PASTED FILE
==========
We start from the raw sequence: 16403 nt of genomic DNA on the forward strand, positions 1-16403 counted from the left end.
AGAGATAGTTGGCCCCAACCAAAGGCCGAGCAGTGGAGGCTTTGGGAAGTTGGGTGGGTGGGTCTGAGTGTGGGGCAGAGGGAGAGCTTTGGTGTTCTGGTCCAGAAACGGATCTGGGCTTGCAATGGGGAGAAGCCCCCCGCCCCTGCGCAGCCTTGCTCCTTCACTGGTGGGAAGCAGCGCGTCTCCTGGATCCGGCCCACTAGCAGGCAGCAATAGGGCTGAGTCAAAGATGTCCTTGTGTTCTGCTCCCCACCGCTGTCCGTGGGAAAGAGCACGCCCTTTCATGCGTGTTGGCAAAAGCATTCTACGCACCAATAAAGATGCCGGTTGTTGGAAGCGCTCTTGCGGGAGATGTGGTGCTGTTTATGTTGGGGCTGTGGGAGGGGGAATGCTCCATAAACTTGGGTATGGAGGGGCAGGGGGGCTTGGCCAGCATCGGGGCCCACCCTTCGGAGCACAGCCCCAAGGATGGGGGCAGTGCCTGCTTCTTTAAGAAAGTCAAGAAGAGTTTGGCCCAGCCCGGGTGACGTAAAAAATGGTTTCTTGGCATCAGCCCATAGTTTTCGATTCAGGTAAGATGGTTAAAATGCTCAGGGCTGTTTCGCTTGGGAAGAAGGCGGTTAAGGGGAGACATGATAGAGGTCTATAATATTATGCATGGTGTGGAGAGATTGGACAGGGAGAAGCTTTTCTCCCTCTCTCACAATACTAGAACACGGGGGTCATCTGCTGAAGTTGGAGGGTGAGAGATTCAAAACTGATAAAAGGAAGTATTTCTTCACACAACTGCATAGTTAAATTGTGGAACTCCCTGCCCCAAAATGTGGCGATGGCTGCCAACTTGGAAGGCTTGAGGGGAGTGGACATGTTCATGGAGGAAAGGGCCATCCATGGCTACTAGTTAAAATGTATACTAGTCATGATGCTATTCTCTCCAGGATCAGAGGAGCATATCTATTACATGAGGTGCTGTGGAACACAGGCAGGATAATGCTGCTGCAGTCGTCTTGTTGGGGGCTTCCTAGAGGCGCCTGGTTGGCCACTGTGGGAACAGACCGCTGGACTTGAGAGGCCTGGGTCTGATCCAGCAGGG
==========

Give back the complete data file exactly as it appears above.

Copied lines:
We start from the raw sequence: 16403 nt of genomic DNA on the forward strand, positions 1-16403 counted from the left end.
AGAGATAGTTGGCCCCAACCAAAGGCCGAGCAGTGGAGGCTTTGGGAAGTTGGGTGGGTGGGTCTGAGTGTGGGGCAGAGGGAGAGCTTTGGTGTTCTGGTCCAGAAACGGATCTGGGCTTGCAATGGGGAGAAGCCCCCCGCCCCTGCGCAGCCTTGCTCCTTCACTGGTGGGAAGCAGCGCGTCTCCTGGATCCGGCCCACTAGCAGGCAGCAATAGGGCTGAGTCAAAGATGTCCTTGTGTTCTGCTCCCCACCGCTGTCCGTGGGAAAGAGCACGCCCTTTCATGCGTGTTGGCAAAAGCATTCTACGCACCAATAAAGATGCCGGTTGTTGGAAGCGCTCTTGCGGGAGATGTGGTGCTGTTTATGTTGGGGCTGTGGGAGGGGGAATGCTCCATAAACTTGGGTATGGAGGGGCAGGGGGGCTTGGCCAGCATCGGGGCCCACCCTTCGGAGCACAGCCCCAAGGATGGGGGCAGTGCCTGCTTCTTTAAGAAAGTCAAGAAGAGTTTGGCCCAGCCCGGGTGACGTAAAAAATGGTTTCTTGGCATCAGCCCATAGTTTTCGATTCAGGTAAGATGGTTAAAATGCTCAGGGCTGTTTCGCTTGGGAAGAAGGCGGTTAAGGGGAGACATGATAGAGGTCTATAATATTATGCATGGTGTGGAGAGATTGGACAGGGAGAAGCTTTTCTCCCTCTCTCACAATACTAGAACACGGGGGTCATCTGCTGAAGTTGGAGGGTGAGAGATTCAAAACTGATAAAAGGAAGTATTTCTTCACACAACTGCATAGTTAAATTGTGGAACTCCCTGCCCCAAAATGTGGCGATGGCTGCCAACTTGGAAGGCTTGAGGGGAGTGGACATGTTCATGGAGGAAAGGGCCATCCATGGCTACTAGTTAAAATGTATACTAGTCATGATGCTATTCTCTCCAGGATCAGAGGAGCATATCTATTACATGAGGTGCTGTGGAACACAGGCAGGATAATGCTGCTGCAGTCGTCTTGTTGGGGGCTTCCTAGAGGCGCCTGGTTGGCCACTGTGGGAACAGACCGCTGGACTTGAGAGGCCTGGGTCTGATCCAGCAGGG